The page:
Evaluating an Argument and Its Specific Claims: TEAS
Basic Terms and Terminology Relating to Evaluating an Argument and Its Specific Claims
- An argument in a text: An argument is the author's reasons for a particular point of view.
- An opinion in a text: An opinion in a text, in contrast to a fact, is a statement that reflects an author's or the speaker's point of view, beliefs, personal feelings and values
Arguments and Claims
An argument in a text is the author's reasons for a particular point of view, an opinion or a statement of "fact". An argument in a text is not a verbal battle or a disagreement. A claim is similar to an argument but, often, claims ae the author's statement of "fact" which may be or may not be true and factual. Author's use claims to bolster and support their arguments.
As you should have previously learned, a number of different types of texts have arguments, claims, points of view, opinions and statements of "fact"; some of these "facts" and claims may be true and others may be false facts and claims put forward by the author of the text.
Some of the most commonly used types of texts which present the author's reasons for a particular point of view, an opinion or a statement of "fact" include persuasive and argumentative texts, although other texts like expository or analytic texts as well as research studies and other professional scholarly writings also present the author's views, arguments and claims.
We cover the topic thoroughly within Distinguishing Between Fact and Opinion, Biases, and Stereotypes.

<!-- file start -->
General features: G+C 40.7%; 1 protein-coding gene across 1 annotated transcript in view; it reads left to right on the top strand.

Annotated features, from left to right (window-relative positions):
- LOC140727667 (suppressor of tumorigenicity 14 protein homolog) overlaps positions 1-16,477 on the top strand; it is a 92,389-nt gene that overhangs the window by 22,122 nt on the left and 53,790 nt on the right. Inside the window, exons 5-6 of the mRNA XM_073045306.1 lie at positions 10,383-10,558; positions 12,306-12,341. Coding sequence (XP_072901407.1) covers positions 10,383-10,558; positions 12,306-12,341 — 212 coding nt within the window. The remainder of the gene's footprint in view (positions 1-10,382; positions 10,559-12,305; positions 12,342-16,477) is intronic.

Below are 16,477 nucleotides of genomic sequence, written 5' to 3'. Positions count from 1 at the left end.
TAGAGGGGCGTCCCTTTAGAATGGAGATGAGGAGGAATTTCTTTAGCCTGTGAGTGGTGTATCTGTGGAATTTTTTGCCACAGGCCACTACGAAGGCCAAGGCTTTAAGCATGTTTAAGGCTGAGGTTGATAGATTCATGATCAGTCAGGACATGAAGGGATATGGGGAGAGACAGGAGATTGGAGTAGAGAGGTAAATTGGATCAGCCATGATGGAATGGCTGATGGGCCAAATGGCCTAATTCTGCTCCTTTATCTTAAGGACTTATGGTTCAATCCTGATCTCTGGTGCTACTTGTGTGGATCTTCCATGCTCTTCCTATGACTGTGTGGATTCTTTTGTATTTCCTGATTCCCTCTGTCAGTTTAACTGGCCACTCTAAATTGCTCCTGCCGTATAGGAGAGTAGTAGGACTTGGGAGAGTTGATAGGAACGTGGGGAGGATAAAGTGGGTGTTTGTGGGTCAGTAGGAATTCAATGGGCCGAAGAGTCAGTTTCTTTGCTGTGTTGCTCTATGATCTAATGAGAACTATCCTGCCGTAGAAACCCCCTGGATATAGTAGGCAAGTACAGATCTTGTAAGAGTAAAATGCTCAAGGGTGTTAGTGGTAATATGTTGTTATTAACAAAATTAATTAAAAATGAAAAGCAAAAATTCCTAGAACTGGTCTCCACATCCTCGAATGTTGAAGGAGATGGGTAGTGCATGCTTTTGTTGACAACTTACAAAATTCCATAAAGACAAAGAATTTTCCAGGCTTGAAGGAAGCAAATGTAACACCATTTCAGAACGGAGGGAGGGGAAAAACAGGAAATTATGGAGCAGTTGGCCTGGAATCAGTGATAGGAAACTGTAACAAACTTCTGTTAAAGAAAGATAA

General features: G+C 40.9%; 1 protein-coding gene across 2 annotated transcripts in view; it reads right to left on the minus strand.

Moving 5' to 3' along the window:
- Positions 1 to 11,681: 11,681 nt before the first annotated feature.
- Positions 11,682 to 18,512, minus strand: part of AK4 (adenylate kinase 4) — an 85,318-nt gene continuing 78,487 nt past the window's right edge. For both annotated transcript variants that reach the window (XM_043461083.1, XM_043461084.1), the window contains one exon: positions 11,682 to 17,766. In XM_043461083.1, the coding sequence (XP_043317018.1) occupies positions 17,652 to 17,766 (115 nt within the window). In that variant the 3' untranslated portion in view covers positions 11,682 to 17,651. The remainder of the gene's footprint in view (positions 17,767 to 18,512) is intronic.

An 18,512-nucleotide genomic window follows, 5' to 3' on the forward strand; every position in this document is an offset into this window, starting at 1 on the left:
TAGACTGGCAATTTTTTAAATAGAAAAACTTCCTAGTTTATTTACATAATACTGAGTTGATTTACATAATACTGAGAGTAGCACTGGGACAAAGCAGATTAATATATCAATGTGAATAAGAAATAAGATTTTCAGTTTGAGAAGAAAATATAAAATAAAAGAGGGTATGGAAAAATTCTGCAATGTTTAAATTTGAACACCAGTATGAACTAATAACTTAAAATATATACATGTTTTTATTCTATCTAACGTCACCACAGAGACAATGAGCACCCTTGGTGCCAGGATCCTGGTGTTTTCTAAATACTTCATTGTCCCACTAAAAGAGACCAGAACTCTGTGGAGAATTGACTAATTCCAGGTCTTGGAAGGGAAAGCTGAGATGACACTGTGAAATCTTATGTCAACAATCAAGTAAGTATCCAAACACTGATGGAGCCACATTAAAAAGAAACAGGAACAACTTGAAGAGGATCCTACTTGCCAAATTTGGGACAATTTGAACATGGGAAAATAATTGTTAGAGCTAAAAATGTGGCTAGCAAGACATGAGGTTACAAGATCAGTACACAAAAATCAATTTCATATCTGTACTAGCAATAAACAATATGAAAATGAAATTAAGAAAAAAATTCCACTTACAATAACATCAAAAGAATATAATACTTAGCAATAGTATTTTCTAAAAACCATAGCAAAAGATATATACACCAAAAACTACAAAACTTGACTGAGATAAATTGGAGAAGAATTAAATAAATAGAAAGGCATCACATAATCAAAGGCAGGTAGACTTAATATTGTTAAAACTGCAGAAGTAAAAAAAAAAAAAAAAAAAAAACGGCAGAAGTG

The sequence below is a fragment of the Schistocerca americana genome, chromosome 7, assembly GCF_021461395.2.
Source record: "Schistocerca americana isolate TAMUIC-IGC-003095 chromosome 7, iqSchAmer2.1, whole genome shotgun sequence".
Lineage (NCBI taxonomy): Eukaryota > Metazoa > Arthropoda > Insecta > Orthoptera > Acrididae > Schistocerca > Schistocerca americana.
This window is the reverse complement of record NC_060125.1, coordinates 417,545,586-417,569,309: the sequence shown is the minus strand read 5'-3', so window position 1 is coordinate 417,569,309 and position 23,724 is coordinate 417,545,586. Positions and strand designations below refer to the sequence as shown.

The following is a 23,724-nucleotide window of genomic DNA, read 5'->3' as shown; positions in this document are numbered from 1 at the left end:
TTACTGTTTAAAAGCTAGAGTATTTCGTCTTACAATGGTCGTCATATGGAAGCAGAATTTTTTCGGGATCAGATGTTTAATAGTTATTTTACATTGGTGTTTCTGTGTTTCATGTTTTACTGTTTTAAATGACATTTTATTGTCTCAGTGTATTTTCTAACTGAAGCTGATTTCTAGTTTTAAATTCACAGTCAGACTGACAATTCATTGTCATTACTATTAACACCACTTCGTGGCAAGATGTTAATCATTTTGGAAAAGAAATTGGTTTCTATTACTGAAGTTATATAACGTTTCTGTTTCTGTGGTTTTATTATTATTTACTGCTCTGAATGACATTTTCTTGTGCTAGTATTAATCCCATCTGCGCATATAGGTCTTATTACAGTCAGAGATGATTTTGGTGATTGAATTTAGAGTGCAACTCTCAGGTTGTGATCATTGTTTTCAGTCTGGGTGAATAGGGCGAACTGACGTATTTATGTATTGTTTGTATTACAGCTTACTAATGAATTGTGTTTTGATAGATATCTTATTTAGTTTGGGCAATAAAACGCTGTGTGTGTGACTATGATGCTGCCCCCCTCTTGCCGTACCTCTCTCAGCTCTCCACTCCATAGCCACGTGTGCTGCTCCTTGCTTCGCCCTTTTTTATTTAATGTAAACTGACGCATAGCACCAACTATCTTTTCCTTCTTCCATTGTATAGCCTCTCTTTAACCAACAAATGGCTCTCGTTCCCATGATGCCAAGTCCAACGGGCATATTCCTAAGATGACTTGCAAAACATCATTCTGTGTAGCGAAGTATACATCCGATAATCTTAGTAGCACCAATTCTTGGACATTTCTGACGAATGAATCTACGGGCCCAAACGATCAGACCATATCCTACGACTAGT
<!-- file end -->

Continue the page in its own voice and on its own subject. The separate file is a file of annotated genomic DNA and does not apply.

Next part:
Arguments and Claims in Persuasive Texts
As previously discussed, the purpose of a persuasive text is to persuade and convince the readers of the text to accept the author's position, their opinion, their recommendations and/or their point of view. The way that this purpose is achieved is by the author's proving that their point of view and opinions are correct and logical. The author of this type of text uses logic, reasoning and strong solid and accurate evidence. These arguments are presented in a smooth and logical manner from one point to the next.
Some of the opinions presented in a text are those of the author themselves and others may be from known experts. Authors use their sound logical reasoning for their beliefs and opinions so that the readers of the text can be convinced and persuaded to agree with the author's stance because it is the correct position to take. A strong but not overly passionate conclusion should also be a part of this type of text.
Again, the purpose of a persuasive text is to persuade and convince the readers of the text to accept the author's position, their opinion, their recommendations and/or their point of view.
Read more about persuasive texts.
Arguments and Claims in Argumentative Texts
Argumentative texts are highly similar to persuasive texts but they are a little bit stronger and more assertive in terms of its tone and its tenor. Argumentative texts focus more on a comparison of the author's arguments with details about the pros and the cons of the argument so that the author can bolster their arguments and refute the cons against the author's argument, respectively.
Again, authors of argumentative texts use their sound logical reasoning for their beliefs and opinions so that the readers of the text can be convinced and persuaded to agree with the author's stance because it is the correct position to take.
The purpose of an argumentative text is to convince the readers of the text to accept the author's position.
Learn more about argumentative texts.
Arguments and Claims in Expository Texts
Expository texts, in addition to some cause and effect texts as well as some compare and contrast texts also contain the authors' arguments and claims.
Expository texts expose and relate facts and facts alone in order to provide the readers of the text with the opportunity to get an analysis of subject or topic of the text and the facts relating to it. For this reason, expository texts are often referred to as analytical texts.